And kanji with manga
Wednesday, October 12, 2016

人, hito, nin, jin, ~bito, ~ri, ~to

In Japanese, hito, nin, jin, ~bito, ~ri, ~to are different readings of a same kanji, and the meaning of that kanji is "person," so hito, nin, jin, etc. all mean "person" in one way or another. In this article, I'll explain the differences between them and how they're used.
The kanji for person, people or human in Japanese, 人, and its readings hito, nin and jin

(don't mistake 人 with 入火六大犬水氷木本夫矢天来美奏欒爨, none of which have anything to do with it.)

Meaning of hito

To begin with, hito 人 means "person," or "people," because of how plurals work in Japanese. Furthermore, because Japanese doesn't have definite and indefinite articles, hito can be translated as:
  • hito
    A person.
    The person.
    The people.

hito vs. nin, jin

The biggest difference between hito 人 and jin 人 and nin 人 is that hito 人 is a word, while jin 人 and nin 人 are not words, they're morphemes. This means you can use hito alone to say "person," because it's a word. While jin and nin are always part of other words and can't be used alone.
  • hito ga shinda
    A person died.
    People died.
  • hito ga kuru kamoshirenai
    A person may come.

Another difference is that hito 人 is a kun'yomi reading while jin 人 and nin 人 are on'yomi readings. But that hardly matters.

hito After Adjective

The way hito 人 is most often used is after an adjective. By having an adjective, we qualify and narrow down what person, or people, we're talking about. For example:
  • ii hito
    A good person.
    Good people.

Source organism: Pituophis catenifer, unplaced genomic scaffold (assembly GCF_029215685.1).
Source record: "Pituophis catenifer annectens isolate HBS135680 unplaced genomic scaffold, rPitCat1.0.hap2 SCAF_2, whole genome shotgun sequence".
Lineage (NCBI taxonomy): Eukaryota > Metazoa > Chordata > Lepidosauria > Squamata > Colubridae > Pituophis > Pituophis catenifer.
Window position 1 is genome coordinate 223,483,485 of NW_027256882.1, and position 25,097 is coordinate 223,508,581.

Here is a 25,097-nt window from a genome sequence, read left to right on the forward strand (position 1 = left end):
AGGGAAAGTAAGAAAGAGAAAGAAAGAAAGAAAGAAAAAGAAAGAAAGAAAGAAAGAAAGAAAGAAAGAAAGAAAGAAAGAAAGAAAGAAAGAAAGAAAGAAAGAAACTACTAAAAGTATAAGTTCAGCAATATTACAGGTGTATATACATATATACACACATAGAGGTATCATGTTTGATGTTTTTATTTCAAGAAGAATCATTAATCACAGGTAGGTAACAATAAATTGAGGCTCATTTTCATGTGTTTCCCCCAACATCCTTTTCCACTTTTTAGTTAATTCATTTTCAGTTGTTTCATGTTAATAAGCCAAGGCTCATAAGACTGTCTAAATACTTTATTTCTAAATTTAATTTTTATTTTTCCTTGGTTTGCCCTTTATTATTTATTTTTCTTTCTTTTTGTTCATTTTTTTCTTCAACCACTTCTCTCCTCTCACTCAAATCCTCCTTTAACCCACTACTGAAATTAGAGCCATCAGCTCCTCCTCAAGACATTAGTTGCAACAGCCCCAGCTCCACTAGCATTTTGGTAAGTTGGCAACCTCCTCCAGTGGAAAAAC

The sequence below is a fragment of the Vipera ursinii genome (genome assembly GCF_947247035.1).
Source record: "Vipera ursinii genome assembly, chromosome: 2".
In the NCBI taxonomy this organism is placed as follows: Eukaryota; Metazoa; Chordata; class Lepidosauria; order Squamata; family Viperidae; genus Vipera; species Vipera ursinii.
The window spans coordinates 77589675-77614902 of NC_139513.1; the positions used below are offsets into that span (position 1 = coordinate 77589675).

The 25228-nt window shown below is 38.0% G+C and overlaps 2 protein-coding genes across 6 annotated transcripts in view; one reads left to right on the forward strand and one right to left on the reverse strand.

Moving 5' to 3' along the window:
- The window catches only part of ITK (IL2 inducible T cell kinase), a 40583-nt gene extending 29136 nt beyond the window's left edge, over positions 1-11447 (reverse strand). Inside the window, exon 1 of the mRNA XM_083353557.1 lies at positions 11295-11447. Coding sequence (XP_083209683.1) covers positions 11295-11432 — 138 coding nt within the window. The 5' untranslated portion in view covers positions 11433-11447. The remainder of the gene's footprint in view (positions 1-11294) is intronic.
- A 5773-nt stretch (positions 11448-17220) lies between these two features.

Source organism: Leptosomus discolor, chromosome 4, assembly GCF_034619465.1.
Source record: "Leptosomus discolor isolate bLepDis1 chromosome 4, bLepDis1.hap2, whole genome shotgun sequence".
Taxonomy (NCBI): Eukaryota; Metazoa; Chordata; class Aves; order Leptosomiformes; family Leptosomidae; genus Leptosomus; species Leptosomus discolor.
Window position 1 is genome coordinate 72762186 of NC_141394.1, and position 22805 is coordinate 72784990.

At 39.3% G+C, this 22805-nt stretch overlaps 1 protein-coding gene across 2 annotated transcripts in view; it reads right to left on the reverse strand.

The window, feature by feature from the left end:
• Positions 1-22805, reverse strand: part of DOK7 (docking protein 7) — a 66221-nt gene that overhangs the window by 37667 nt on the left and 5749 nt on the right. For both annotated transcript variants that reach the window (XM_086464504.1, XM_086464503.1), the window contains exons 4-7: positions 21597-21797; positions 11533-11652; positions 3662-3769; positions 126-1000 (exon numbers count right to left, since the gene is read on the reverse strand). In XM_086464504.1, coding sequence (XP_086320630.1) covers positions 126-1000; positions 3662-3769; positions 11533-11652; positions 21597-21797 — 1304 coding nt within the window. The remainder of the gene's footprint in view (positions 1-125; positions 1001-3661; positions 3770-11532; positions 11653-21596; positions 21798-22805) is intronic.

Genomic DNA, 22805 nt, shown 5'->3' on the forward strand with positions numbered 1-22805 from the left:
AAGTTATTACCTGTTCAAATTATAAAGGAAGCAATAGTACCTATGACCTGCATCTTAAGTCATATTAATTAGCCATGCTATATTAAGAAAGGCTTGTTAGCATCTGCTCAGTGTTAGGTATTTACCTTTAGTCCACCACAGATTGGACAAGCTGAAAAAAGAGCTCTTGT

• kirei na hito
    A pretty person.
    Pretty people.
  • futsuu no hito
    A normal person.
    Normal people.
  • {kimi ga ai suru} hito
    The person [whom] {you love}.
    The people [whom] {you love}.

Note that ko 子 is a word that's often used like hito 人 the way above, except that it has a certain nuance. (see ko for details.)


Sometimes, hito is better translated as "someone" rather than "person." After all, a "person" is "someone."
  • hito ga shinda
    Someone died.
  • hito ga kuru kamoshirenai
    Someone may come.

Another word that means "someone" in Japanese is dare ka 誰か. Although they can often be used interchangeably, there are two differences between hito 人 and dare ka 誰か that should be noted:
  1. dare ka is always used an "uncertain" someone—someone you don't know who—while hito can refer to a certain someone whose identity you know.
  2. hito can mean "people," plural, while dare ka is just "one" someone, singular.

For example:
  • hito wo tasukeru
    To help people.
    To help a person.
    To help someone.
  • dare ka wo tasukeru
    To help someone.
  • asoko ni iru hito
    The person [that's] over there.
    The people [that are] over there.
    • We might know who is this person, or people.
  • asoko ni iru dare ka
    Someone (we don't know who) [that's] over there.

"He," "She"

Sometimes, hito 人 can be translated as "he" or "she." This happens when translating hito as "person" sounds weird, and it's more natural to translate the word as "he" or "she" instead.

For example, in romance manga, there's often a panel where a guy approaches a bishoujo 美少女, takes a look at her, is awestruck by her beauty, and thinks something like:
  • uwa~ kirei na hito!
    うわ~ 綺麗な人!
    Wow... a pretty "person!" (what?)
    • It makes more sense to translate this as:
    • Wow... [she's so pretty!]

Another case is when hito 人 comes after demonstrative pronouns kono, sono, ano この, その, あの to form the phrases kono hito, sono hito, ano hito この人,その人, あの人.